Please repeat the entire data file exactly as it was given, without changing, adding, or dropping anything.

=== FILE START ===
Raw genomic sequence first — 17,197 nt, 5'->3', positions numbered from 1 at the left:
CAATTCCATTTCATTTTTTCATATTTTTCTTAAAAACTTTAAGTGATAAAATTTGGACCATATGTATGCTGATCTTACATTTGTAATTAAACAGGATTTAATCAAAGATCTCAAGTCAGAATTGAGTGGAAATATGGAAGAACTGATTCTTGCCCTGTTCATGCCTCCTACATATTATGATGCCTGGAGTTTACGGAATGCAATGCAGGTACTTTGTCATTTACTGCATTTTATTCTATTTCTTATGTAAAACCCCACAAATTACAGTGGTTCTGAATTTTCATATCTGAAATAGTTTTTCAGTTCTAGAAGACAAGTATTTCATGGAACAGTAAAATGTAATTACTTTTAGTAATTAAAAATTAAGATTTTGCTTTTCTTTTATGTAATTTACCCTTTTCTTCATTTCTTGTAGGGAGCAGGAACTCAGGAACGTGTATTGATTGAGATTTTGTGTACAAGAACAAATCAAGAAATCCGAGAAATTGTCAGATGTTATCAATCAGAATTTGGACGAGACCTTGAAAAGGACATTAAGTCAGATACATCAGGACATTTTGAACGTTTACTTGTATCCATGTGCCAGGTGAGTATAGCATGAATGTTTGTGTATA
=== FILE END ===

Raw genomic sequence first — 17,197 nt, 5'->3', positions numbered from 1 at the left:
CAATTCCATTTCATTTTTTCATATTTTTCTTAAAAACTTTAAGTGATAAAATTTGGACCATATGTATGCTGATCTTACATTTGTAATTAAACAGGATTTAATCAAAGATCTCAAGTCAGAATTGAGTGGAAATATGGAAGAACTGATTCTTGCCCTGTTCATGCCTCCTACATATTATGATGCCTGGAGTTTACGGAATGCAATGCAGGTACTTTGTCATTTACTGCATTTTATTCTATTTCTTATGTAAAACCCCACAAATTACAGTGGTTCTGAATTTTCATATCTGAAATAGTTTTTCAGTTCTAGAAGACAAGTATTTCATGGAACAGTAAAATGTAATTACTTTTAGTAATTAAAAATTAAGATTTTGCTTTTCTTTTATGTAATTTACCCTTTTCTTCATTTCTTGTAGGGAGCAGGAACTCAGGAACGTGTATTGATTGAGATTTTGTGTACAAGAACAAATCAAGAAATCCGAGAAATTGTCAGATGTTATCAATCAGAATTTGGACGAGACCTTGAAAAGGACATTAAGTCAGATACATCAGGACATTTTGAACGTTTACTTGTATCCATGTGCCAGGTGAGTATAGCATGAATGTTTGTGTATA